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Comprehensive Tumor Microenvironment Based Prediction Models in Prostate Cancer

Gustavo Ayala

1 Collaborator(s)

Funding source

National Cancer Institute (NIH)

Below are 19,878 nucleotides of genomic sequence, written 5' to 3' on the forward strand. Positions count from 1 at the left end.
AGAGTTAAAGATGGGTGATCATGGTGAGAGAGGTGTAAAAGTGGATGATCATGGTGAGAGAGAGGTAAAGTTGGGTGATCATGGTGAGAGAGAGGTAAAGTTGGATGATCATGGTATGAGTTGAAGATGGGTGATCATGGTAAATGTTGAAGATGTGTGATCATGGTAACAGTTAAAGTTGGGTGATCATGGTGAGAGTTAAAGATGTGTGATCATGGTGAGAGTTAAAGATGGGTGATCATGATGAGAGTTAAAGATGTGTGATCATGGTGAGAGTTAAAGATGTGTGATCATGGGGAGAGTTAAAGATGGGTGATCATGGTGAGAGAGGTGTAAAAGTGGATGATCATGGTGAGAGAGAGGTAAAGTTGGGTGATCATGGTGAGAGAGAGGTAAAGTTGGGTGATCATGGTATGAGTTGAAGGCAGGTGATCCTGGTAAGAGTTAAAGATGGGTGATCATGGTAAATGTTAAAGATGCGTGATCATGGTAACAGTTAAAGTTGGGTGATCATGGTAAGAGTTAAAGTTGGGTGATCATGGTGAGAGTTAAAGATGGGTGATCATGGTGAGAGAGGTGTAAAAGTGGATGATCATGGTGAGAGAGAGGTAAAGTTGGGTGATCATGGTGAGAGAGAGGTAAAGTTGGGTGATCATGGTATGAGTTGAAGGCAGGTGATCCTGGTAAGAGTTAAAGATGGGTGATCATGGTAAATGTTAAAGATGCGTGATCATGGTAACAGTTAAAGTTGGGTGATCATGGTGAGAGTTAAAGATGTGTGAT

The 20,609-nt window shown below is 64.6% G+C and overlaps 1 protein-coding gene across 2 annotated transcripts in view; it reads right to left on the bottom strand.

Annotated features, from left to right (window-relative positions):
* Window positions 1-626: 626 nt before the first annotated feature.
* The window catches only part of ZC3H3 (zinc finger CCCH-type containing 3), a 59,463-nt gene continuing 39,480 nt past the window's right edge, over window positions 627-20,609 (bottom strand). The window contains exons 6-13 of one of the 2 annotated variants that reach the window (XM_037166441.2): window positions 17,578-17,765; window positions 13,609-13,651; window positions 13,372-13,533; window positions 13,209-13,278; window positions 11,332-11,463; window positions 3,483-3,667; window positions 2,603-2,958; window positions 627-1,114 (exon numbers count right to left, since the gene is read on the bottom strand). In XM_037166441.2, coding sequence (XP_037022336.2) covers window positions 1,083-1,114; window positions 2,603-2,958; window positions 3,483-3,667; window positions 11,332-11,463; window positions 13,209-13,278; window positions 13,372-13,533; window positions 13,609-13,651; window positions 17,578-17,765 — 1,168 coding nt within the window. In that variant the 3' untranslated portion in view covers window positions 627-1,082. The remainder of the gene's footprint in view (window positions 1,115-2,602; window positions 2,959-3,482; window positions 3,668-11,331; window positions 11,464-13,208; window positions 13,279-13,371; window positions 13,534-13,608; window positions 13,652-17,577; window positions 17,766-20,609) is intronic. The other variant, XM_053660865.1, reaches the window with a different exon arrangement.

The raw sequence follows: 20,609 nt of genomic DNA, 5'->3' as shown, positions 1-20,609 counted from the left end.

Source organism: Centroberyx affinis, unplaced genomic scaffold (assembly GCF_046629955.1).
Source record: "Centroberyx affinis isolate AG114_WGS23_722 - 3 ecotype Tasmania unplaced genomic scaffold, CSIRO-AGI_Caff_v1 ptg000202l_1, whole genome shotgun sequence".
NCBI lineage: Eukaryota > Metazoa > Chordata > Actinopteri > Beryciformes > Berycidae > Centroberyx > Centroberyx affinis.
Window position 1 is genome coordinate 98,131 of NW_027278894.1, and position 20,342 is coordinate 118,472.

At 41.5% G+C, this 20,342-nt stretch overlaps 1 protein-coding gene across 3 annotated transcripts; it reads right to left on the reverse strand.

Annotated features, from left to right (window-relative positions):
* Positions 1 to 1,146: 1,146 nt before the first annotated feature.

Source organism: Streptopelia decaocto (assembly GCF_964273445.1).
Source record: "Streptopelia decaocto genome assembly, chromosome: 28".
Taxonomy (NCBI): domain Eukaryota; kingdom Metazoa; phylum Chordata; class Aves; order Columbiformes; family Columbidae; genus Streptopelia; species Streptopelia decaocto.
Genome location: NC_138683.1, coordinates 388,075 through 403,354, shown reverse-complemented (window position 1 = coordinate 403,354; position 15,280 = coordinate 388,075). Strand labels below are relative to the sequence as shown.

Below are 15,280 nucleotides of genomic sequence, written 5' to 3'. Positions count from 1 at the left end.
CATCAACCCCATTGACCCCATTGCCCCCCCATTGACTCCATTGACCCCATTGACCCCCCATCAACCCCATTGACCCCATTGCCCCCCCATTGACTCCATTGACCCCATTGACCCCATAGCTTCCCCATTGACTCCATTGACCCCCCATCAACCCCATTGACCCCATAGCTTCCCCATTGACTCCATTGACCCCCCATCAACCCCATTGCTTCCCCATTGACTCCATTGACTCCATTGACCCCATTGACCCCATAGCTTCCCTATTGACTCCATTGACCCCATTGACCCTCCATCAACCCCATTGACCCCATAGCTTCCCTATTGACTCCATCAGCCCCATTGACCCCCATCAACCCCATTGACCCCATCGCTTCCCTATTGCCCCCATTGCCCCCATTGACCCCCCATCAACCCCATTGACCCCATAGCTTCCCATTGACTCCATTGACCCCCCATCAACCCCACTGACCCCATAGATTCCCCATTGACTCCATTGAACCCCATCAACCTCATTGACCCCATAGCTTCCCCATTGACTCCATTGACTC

Developing new prognostic tools for prostate cancer (PCa) is vital owing to the disease's high incidence and mortality as well as morbidity resulting from current forms of therapy. Moreover, there are problematic limitations in our ability to predict patients who are most likely to die from PCa. If identified, these patients would benefit from additional therapies along with standard of care therapies. The ability to identify these patients in both in the biopsy setting and post-surgically would represent an important advancement in the field. The Baylor tumor microenvironment group has been at the forefront of establishing the predictive value of microenvironment-derived biomarkers. Our previous studies have shown that the tumor microenvironment reactive stroma promotes angiogenesis, tumor incidence and rate of tumor growth. Furthermore, we have reported that reactive stroma grading (RSG) is a significant predictor of PSA recurrence and PCa-specific mortality. Reliability and reproducibility are critical issues in biomarker development. To overcome this, it is essential to convert a biomarker to a truly quantitative test by focusing on analytical conditions. The overall goal of the proposed project is to produce a rigorous quantitative tumor microenvironment-based test, reproducible across populations that will supplement and improve currently used predictive tools and models. This test will be useful for both prostatectomy and biopsy specimens, to predict clinical outcomes and contribute to clinical decision-making. Our group is uniquely positioned to carry this work forward. Baylor College of Medicine has unique tissue and data resources. This will represent a major advancement. We hypothesize that we can improve on current standard-of-care predictive models, through the addition of novel tumor microenvironment-based biomarkers that are quantitative and reproducible, to support clinical decisions on whether a PCa patient would benefit by receiving more aggressive additional therapies. We propose three Specific Aims to address this hypothesis: Specific Aim 1: To develop predictive tools that will select patients who need adjuvant treatments above surgical therapy standard of care Specific Aim 2: To develop pre-treatment predictive tools, using biopsy tissues, for the selection of patients who could potentially benefit from additional treatments along with surgery or radiation Specific Aim 3: To identify key regulators of the microenvironment response in human PCa.

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